Economic observers and historians are often casting about for different historic eras to help understand our current landscape.
But perhaps the swinging 1960s is a better lens to help unpack at least one key puzzle of our current era: America’s funky economic mood.
Economic and political observers have spent a good part of the last year trying to understand why a parade of good economic news — from a record-setting stock market to millions of new jobs to rapidly falling inflation — simply isn’t being reflected with the public in the way observers expect.
The parallels with the 1960s here are clear. That decade saw a combination of the third-longest stretch of uninterrupted expansion in US history with widespread public pessimism.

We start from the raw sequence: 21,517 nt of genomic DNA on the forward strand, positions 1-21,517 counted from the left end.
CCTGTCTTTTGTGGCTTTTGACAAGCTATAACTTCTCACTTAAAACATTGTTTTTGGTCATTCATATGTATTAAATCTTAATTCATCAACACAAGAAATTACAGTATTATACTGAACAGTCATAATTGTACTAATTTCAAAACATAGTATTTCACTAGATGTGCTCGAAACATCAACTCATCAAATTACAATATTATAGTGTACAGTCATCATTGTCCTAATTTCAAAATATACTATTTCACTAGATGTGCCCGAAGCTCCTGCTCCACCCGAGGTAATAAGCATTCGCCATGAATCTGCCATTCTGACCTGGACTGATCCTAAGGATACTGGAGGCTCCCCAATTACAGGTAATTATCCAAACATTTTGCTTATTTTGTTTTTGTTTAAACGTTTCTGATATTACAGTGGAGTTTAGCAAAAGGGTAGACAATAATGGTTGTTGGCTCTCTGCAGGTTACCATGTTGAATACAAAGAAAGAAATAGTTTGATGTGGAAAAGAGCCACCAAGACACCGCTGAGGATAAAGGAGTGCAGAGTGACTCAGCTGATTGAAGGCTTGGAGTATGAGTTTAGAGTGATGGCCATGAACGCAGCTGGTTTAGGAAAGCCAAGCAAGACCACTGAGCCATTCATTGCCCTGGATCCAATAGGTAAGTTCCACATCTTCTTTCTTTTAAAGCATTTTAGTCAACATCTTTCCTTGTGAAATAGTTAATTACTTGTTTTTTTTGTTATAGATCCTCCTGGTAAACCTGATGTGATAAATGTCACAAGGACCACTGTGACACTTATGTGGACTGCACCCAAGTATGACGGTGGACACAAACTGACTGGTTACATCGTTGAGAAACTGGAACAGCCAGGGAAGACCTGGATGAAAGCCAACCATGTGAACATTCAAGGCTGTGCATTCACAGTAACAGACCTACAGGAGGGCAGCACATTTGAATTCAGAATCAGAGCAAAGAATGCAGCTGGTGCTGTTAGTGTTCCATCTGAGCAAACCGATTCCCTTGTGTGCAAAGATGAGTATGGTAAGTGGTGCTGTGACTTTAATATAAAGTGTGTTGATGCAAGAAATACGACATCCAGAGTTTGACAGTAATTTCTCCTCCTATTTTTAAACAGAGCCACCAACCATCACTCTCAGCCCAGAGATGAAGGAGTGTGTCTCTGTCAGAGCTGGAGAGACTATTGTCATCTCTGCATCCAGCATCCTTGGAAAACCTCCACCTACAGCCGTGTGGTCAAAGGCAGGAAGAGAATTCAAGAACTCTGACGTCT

In the first half of the decade “the economy was just fabulous during the 1960s and nobody really talked about it,” says Terry Anderson, a history professor and author of a textbook on the era.
Social unrest and more existential concerns were far more pressing issues, Anderson added, with the economy not becoming central in the public imagination “until it got bad.”
Indeed, inflation was soon to intrude on the public consciousness. Economic worries stemming from rising prices seen later in the decade proved to be a drag on the public mood right alongside the more well-remembered worries of the…